P. Varatharajan shares with SOMA BASU the importance of giving and what it is like to be a blood donor
For past two decades, P. Varatharajan has been rolling up his sleeves for championing a cause. Every 90 days, he has been donating a unit of this life saving fluid of a rare group – “A negative”. At 52, his score may be around 70 but that is not what he wants to keep a count of.
What he senses is the frailty of lives that we take for granted and the experiences from his own book of life. “Some sad moments and some pleasing words motivate me to spare a little amount of blood from my body for those who are in need,” he says with all humility, sharing a three-month old incident.
A 10-year-old ‘A-negative' girl suffering from Thalassemia was brought to Government Hospital and doctors pronounced six more days for her to live. While some perhaps saw the futility of injecting blood into her, Varatharajan did not hesitate for a second.
On the seventh day, he went and met the girl, extremely thrilled that she had pulled on 24 hours extra from the deadline set by the medicos. The little girl lived for a fortnight.
Deep down Varatharajan believes his donation allowed her more time in this world. “How incredible and miraculous this substance called blood is,' he says, sharing several incidents involving late night calls when he rushed to accident sites taking the injured to the hospital and resuscitating them – whenever possible – by donating blood.
He recently donated blood for an emergency case from Srirangam at the Apollo Hospital here and later learnt that the recipient belonged to a different community. “But does that make any difference to him or me? Blood donation is a beautiful noble service beyond the barriers of caste, religion, gender and age. One feels an amazing sense of satisfaction and peace to see what difference blood donation makes to those who receive it,” he says.
A diehard follower of rationalist and social reformer E.V.R. Periyar, Varatharajan is also a staunch believer and practitioner of humanitarian principles and equality. With pride he shares that his ancestors and family members have all been service-oriented following the preachings of Periyar. While he himself opted for inter-caste marriage, his brother married a widowed lady.
A voracious reader that he was, by the age of 16, Varatharajan, a student of MAVM School, had set up a personal library of formidable size and always encouraged and invited his friends and neighbours to borrow books. He gradually added to the strength of his library and today boasts of a collection of 3,000 titles on varied subjects.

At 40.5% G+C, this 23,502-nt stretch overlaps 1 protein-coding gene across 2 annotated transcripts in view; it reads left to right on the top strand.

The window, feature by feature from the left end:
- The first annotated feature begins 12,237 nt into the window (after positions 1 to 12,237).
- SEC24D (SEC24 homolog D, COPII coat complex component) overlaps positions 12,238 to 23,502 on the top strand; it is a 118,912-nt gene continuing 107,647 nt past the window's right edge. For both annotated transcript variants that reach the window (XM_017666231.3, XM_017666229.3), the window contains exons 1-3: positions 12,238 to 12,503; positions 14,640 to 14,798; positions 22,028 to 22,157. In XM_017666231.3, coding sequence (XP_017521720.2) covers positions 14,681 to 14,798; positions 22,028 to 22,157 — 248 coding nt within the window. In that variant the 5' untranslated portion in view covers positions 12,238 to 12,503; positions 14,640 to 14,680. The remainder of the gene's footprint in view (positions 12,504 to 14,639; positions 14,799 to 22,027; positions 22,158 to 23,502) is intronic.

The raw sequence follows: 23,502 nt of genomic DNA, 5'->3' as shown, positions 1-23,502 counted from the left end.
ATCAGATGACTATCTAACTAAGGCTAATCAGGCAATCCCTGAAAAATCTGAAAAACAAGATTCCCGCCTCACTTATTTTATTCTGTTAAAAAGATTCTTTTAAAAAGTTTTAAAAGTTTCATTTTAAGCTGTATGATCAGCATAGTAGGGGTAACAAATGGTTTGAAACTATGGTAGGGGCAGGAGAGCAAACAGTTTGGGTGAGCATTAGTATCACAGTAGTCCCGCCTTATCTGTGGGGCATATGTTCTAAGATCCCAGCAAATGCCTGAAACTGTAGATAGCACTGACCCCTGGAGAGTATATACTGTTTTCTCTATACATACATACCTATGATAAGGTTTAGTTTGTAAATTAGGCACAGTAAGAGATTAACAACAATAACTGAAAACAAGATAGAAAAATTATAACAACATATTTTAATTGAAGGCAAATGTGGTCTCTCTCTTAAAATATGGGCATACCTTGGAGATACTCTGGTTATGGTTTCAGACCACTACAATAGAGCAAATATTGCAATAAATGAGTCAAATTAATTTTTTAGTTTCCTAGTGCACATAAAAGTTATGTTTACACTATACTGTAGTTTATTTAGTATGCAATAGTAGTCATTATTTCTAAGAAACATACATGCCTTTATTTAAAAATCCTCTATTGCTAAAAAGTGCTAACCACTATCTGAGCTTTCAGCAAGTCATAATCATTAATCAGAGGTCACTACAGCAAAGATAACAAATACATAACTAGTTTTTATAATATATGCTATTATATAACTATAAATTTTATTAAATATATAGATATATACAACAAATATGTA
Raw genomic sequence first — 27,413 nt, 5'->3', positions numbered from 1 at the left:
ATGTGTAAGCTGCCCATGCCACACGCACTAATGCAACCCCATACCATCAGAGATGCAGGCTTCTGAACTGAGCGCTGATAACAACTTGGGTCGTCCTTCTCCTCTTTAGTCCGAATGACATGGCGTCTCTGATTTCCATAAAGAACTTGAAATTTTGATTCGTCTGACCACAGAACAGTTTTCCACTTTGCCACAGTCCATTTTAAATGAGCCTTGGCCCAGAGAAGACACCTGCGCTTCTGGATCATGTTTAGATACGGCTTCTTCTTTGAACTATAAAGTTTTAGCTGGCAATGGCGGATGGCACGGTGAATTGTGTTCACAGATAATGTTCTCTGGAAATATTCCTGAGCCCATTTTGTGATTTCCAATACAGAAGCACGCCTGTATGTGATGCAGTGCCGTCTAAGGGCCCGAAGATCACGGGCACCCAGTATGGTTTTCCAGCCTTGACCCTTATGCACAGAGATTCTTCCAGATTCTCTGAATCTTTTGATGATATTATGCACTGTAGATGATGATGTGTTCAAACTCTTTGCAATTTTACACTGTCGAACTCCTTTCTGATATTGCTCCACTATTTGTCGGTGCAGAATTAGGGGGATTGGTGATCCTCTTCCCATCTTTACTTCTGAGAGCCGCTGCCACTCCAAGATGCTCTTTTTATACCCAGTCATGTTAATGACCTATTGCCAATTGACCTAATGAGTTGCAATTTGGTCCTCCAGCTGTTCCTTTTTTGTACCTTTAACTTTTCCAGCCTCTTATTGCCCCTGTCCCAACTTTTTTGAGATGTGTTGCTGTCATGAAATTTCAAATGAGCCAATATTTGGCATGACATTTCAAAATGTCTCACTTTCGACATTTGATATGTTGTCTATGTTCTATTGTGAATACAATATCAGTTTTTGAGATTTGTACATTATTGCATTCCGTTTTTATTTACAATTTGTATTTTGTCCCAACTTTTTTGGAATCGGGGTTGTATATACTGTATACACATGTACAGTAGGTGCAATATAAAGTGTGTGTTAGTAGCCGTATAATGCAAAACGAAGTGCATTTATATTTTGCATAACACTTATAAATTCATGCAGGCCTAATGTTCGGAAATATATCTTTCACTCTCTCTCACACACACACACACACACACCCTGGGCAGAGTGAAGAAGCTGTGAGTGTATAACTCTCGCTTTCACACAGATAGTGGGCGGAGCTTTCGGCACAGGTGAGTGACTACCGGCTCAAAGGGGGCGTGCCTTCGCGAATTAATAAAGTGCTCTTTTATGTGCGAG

His passion for reading and learning was so high that he also started worrying about children who were perhaps not getting an opportunity to read and write. The thought was enough to drive him to start a school – Maniammai Hi-Tech Nursery and Primary School – near his house on North Masi Street.
“It is not a commercial venture. I run it with 300-odd students from pre-KG to Class V charging a nominal fee of Rs.150 per month from those who can pay and also have integrated 15 mentally challenged children. My students are mostly from town area in whom I try to inculcate the value of self-control, discipline, good manners, honesty and the willingness to help others rather than focusing strictly on academic syllabus,” shares this school Correspondent of 24 years.
On holidays and other important days, he converts the school premises into venue for medical camps. Second Sunday of every month, it becomes a discourse venue. Varatharajan takes equal pain and interest in getting doctors and people to the free health check-up camps and also learned scholars to speak on any topic that teach good values or relates to goodness in life for the Sunday meetings. From Thirukkural to religious scriptures, all have been addressed by speakers and Varatharajan reveals gleefully that the audience is always 150-plus.
The good attendance has now inspired him to even start a certificate course in Sangam literature.
“I am working on it,” he says, adding, “I never invite anybody to these meetings. Entire publicity is through word of mouth.” And of course, he has his wide network of friends and well wishers who also promptly respond to his request for blood donation, which he himself started one day casually when his friend, Mr.Jose, who runs the Blood Bank at GRH, called him for help.
From then on, Varatharajan has never looked back. And now, he is also busy fostering a new generation of blood donors. He visits colleges to increase awareness and motivate the younger end of the spectrum of blood donors.
Varatharajan believes and propagates the safety of voluntary donors who, he says, are into the act out of altruism. “Non-remunerated blood donors who are volunteers are the most regular, among the safest and also very reliable,” he opines.
Self-motivated and self-made, Varatharajan is making difference in the lives of others whom he doesn't know – and perhaps will never know -- through his donations and service. “I do it because I want to help people, it is also therapeutic. Put it on top of your ‘to do' list, it is good for the soul and a lifetime gift that costs nothing,” he adds matter-of-fact.
(Making a difference is a fortnightly column about ordinary people and events that leave an extraordinary impact on us. E-mail to firstname.lastname@example.org to tell about someone you know who is making a difference).